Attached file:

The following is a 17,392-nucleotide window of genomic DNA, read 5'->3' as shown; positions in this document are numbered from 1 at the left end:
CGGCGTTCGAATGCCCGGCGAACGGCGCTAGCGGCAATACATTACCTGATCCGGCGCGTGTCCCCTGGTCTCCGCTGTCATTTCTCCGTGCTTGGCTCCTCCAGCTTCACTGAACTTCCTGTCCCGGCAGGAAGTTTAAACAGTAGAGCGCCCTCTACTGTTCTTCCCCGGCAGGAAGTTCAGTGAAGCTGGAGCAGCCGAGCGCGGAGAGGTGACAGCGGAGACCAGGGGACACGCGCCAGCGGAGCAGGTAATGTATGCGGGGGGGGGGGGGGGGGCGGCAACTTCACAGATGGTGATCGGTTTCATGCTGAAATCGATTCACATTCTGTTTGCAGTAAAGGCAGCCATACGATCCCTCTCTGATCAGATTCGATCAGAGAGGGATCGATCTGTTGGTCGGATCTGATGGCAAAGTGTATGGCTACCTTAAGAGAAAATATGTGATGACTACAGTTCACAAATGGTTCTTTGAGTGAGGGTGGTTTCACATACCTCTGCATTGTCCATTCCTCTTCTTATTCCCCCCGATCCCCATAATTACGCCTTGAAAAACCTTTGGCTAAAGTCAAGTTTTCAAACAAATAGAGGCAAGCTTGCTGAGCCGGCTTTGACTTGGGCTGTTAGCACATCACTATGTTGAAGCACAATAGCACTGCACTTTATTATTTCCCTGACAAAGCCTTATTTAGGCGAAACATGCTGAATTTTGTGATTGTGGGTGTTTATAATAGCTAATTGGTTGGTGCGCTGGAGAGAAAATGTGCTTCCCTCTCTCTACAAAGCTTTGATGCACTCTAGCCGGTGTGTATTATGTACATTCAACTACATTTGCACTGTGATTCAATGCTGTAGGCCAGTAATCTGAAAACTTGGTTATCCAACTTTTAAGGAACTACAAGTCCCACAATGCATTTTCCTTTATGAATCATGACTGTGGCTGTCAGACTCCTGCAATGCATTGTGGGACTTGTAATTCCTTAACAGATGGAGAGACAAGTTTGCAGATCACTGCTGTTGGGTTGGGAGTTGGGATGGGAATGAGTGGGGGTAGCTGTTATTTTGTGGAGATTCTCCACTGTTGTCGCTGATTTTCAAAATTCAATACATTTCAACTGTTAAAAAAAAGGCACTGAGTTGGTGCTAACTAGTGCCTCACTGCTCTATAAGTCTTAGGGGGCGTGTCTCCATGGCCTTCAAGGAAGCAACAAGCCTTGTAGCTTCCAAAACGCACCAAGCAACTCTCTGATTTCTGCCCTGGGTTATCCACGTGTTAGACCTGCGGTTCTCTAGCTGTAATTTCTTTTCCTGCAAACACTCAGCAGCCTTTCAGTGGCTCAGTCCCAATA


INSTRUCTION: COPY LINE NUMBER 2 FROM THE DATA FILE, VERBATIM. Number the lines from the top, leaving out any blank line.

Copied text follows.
CGGCGTTCGAATGCCCGGCGAACGGCGCTAGCGGCAATACATTACCTGATCCGGCGCGTGTCCCCTGGTCTCCGCTGTCATTTCTCCGTGCTTGGCTCCTCCAGCTTCACTGAACTTCCTGTCCCGGCAGGAAGTTTAAACAGTAGAGCGCCCTCTACTGTTCTTCCCCGGCAGGAAGTTCAGTGAAGCTGGAGCAGCCGAGCGCGGAGAGGTGACAGCGGAGACCAGGGGACACGCGCCAGCGGAGCAGGTAATGTATGCGGGGGGGGGGGGGGGGGCGGCAACTTCACAGATGGTGATCGGTTTCATGCTGAAATCGATTCACATTCTGTTTGCAGTAAAGGCAGCCATACGATCCCTCTCTGATCAGATTCGATCAGAGAGGGATCGATCTGTTGGTCGGATCTGATGGCAAAGTGTATGGCTACCTTAAGAGAAAATATGTGATGACTACAGTTCACAAATGGTTCTTTGAGTGAGGGTGGTTTCACATACCTCTGCATTGTCCATTCCTCTTCTTATTCCCCCCGATCCCCATAATTACGCCTTGAAAAACCTTTGGCTAAAGTCAAGTTTTCAAACAAATAGAGGCAAGCTTGCTGAGCCGGCTTTGACTTGGGCTGTTAGCACATCACTATGTTGAAGCACAATAGCACTGCACTTTATTATTTCCCTGACAAAGCCTTATTTAGGCGAAACATGCTGAATTTTGTGATTGTGGGTGTTTATAATAGCTAATTGGTTGGTGCGCTGGAGAGAAAATGTGCTTCCCTCTCTCTACAAAGCTTTGATGCACTCTAGCCGGTGTGTATTATGTACATTCAACTACATTTGCACTGTGATTCAATGCTGTAGGCCAGTAATCTGAAAACTTGGTTATCCAACTTTTAAGGAACTACAAGTCCCACAATGCATTTTCCTTTATGAATCATGACTGTGGCTGTCAGACTCCTGCAATGCATTGTGGGACTTGTAATTCCTTAACAGATGGAGAGACAAGTTTGCAGATCACTGCTGTTGGGTTGGGAGTTGGGATGGGAATGAGTGGGGGTAGCTGTTATTTTGTGGAGATTCTCCACTGTTGTCGCTGATTTTCAAAATTCAATACATTTCAACTGTTAAAAAAAAGGCACTGAGTTGGTGCTAACTAGTGCCTCACTGCTCTATAAGTCTTAGGGGGCGTGTCTCCATGGCCTTCAAGGAAGCAACAAGCCTTGTAGCTTCCAAAACGCACCAAGCAACTCTCTGATTTCTGCCCTGGGTTATCCACGTGTTAGACCTGCGGTTCTCTAGCTGTAATTTCTTTTCCTGCAAACACTCAGCAGCCTTTCAGTGGCTCAGTCCCAATA